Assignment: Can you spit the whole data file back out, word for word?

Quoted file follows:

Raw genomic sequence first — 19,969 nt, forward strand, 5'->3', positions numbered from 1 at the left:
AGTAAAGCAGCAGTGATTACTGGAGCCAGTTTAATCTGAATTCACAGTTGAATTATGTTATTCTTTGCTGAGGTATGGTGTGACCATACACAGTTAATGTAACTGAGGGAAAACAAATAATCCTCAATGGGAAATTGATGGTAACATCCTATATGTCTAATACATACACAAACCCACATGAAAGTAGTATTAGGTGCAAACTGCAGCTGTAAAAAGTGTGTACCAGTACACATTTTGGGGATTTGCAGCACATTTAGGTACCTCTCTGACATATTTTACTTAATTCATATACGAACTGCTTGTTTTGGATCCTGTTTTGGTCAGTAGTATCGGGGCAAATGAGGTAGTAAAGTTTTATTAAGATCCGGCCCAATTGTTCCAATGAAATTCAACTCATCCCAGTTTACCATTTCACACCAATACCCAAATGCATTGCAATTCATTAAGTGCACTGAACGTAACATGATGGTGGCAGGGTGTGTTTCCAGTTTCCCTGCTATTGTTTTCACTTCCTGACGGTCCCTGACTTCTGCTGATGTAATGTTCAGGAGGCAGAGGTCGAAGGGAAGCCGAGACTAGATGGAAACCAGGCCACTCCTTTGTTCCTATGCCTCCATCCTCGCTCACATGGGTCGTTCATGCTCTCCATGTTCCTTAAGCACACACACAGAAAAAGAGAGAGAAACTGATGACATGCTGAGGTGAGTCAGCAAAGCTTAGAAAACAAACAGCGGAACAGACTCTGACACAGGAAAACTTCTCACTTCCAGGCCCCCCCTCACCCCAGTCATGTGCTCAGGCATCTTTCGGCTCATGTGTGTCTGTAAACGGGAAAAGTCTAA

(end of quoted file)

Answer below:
Raw genomic sequence first — 19,969 nt, forward strand, 5'->3', positions numbered from 1 at the left:
AGTAAAGCAGCAGTGATTACTGGAGCCAGTTTAATCTGAATTCACAGTTGAATTATGTTATTCTTTGCTGAGGTATGGTGTGACCATACACAGTTAATGTAACTGAGGGAAAACAAATAATCCTCAATGGGAAATTGATGGTAACATCCTATATGTCTAATACATACACAAACCCACATGAAAGTAGTATTAGGTGCAAACTGCAGCTGTAAAAAGTGTGTACCAGTACACATTTTGGGGATTTGCAGCACATTTAGGTACCTCTCTGACATATTTTACTTAATTCATATACGAACTGCTTGTTTTGGATCCTGTTTTGGTCAGTAGTATCGGGGCAAATGAGGTAGTAAAGTTTTATTAAGATCCGGCCCAATTGTTCCAATGAAATTCAACTCATCCCAGTTTACCATTTCACACCAATACCCAAATGCATTGCAATTCATTAAGTGCACTGAACGTAACATGATGGTGGCAGGGTGTGTTTCCAGTTTCCCTGCTATTGTTTTCACTTCCTGACGGTCCCTGACTTCTGCTGATGTAATGTTCAGGAGGCAGAGGTCGAAGGGAAGCCGAGACTAGATGGAAACCAGGCCACTCCTTTGTTCCTATGCCTCCATCCTCGCTCACATGGGTCGTTCATGCTCTCCATGTTCCTTAAGCACACACACAGAAAAAGAGAGAGAAACTGATGACATGCTGAGGTGAGTCAGCAAAGCTTAGAAAACAAACAGCGGAACAGACTCTGACACAGGAAAACTTCTCACTTCCAGGCCCCCCCTCACCCCAGTCATGTGCTCAGGCATCTTTCGGCTCATGTGTGTCTGTAAACGGGAAAAGTCTAA